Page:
Running Time: 126 minutes
Starring: Clive Owen, Hugh Dancy, Ioan Gruffudd, Mads Mikkelsen, Joel Edgerton, Ray Winstone, Ray Stevenson, Keira Knightley, Stephen Dillane, Stellan Skarsgard
Directed By: Antoine Fuqua
Rating: 6.5 out of 10
This is a tale of the origins of King Arthur and his knights of the round table.
When one thinks of the legendary King Arthur and his knights, one conjures up the image of impossibly bright armor and heroic deeds. One thinks of rescuing maidens and of fancy castles. One thinks of Excalibur, and depending on your age coconuts being smashed together. In this movie it is almost the exact opposite of what you would expect and that is why this film worked for me. King Arthur is the story of the legendary king and his knights of the round table. They are tasked to save a young Roman boy from northern Britain to earn their freedom.
I have seen and read many takes on the King Arthur story so I was expecting another unoriginal version. What unfolded was surprisingly fresh if not entirely great. The film starts off and we are introduced to the knights as children as they are whisked off to train and to become the protectors of Britain. They are servants of Rome even if they are revered and honored. Fast forward many years and the knights only have a few days left in their servitude. They are tasked with one final task and their most important mission to date. They must travel to the north and save an important Roman child as it is the will of the Pope. The problem is the north is filled with wild men intent on killing anyone affiliated with Rome. That coupled with a huge invading Saxon army and you know King Arthur and his knights have little hope of success. The film has plenty of action and it ranges from great to poor in its execution. At times it is up close and realistic as body parts gets chopped off or an arc of blood shoots across the screen. At other times it glaringly bad with shaky camera work and poor editing. This flip flopping of the bloodshed quality shows what a poor decision it was to make this film PG-13. There is also something about the hue or tint of the scenery in this film that makes it look off. The trees and landscapes seem almost cartoonish in coloring making the film lose its epic vibe. Without the realism going for it this film was never going to be mentioned with the likes of Braveheart and Gladiator.
The cast and characters is what makes this film work. The knights are flawed men with normal vices (except Arthur.) They drink, they womanize, and they gamble. They don’t seem like the type of men to rescue damsels in distress. But what they have above all else is trust and honor amongst themselves. It is hard to capture noble camaraderie in a bunch of guys who look like mercenaries for hire but that is what happens in this film. King Arthur is played by Clive Owen and while he struggles to deliver quality speeches and dialogue he somehow makes up for it with his charisma. The rest of the cast is made up of familiar names such as Ioan Gruffudd, Ray Winstone, Mads Mikkelsen, and others. They give the knights such varied personalities that there is going to be one you will like. Will you want to follow the pragmatic knight Lancelot? Or follow the sword master knight Tristan? Maybe the brute knight Bors? Or you may enjoy them all it is up to you. I liked all 7 knights in this both individually and together thus making up for the strange camerawork.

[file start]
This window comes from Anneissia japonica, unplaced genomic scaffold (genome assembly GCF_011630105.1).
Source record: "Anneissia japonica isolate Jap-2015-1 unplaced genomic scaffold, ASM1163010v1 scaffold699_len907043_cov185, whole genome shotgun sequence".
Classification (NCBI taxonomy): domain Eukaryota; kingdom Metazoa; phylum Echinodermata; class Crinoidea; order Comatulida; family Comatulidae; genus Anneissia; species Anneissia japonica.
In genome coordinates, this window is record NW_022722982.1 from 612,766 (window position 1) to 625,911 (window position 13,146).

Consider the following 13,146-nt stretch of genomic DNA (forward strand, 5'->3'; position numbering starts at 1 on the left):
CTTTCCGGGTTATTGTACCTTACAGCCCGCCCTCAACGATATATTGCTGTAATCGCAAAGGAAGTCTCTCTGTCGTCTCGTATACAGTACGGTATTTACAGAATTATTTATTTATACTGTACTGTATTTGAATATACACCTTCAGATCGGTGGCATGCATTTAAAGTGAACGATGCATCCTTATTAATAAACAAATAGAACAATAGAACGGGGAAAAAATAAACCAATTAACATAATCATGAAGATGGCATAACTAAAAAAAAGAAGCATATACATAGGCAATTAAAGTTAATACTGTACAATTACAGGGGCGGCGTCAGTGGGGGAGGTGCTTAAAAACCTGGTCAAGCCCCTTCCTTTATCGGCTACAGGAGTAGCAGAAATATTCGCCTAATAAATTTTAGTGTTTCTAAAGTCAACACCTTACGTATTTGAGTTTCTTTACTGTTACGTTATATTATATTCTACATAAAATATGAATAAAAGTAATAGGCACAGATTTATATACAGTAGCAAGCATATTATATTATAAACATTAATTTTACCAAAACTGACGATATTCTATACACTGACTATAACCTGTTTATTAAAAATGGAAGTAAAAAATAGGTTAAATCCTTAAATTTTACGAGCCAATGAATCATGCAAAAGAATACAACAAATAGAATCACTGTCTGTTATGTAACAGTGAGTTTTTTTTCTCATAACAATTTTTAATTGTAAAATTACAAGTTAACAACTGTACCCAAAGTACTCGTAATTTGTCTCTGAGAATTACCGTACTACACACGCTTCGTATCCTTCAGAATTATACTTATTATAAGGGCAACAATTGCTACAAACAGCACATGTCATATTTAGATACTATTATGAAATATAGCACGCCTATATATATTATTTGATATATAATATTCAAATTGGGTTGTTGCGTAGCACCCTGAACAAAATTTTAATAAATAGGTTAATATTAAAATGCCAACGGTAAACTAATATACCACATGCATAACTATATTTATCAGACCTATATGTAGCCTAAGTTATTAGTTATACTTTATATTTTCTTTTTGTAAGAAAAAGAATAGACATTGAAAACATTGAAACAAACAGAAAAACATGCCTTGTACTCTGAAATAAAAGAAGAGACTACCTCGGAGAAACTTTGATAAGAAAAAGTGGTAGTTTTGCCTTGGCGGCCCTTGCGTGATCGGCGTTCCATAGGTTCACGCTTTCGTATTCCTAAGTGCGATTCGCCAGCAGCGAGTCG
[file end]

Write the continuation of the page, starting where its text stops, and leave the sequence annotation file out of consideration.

As the film carries on and you get to know the group of knights better the film is easier and easier to watch and get into. This ragtag group of knights is in a hostile environment and horribly outnumbered. They must fight their way through dark and misty forests and across frozen and windswept lakes. The invading Saxons are menacing to behold and a perfect enemy for the knights to carve to pieces. Also to be noted is the films other unorthodox characters. Merlin is a wildling chieftain in this? Guinevere is a feral fighting woman? It seems strange but it works somehow. You will bleed with this group of knights as they cut, slash, shoot, and hack its way back to Hadrian’s Wall and you will be pulling for them to make it the whole time. The ending action sequence is solid if not remarkable and lets you enjoy some up close sword play as huge bonfires roar in the background. How far would you go to win your freedom? Watch this film to find out. So overall the characters, the camaraderie, story, and fight scenes are good, but the camerawork and editing leave a lot to be desired.
Director Antoine Fuqua (Training Day, Tears of the Sun) puts down the guns and picks up some swords. He takes a unique script (Franzoni) and is able to deliver a decent Arthurian tale. His choice of camera work is really what holds this film back from being great though. The story is decent and action packed as we follow the knights across Britain. They fight from horseback and on foot and terrorize the enemies with brutal precision. He keeps you interested through the knight’s noble cause and wins you over by making them less than perfect men. This could have been a great finished product if not for its PG-13 rating.
I give this movie a recommendation especially anyone looking for a different take on the story of King Arthur.
T Factor + If you like tales of the medieval then this could score higher on the rating scale.
T Factor – If you do not like epic styled films then this could score lower on the rating scale.
If you liked this film reel recommendations: Kingdom of Heaven, Gladiator.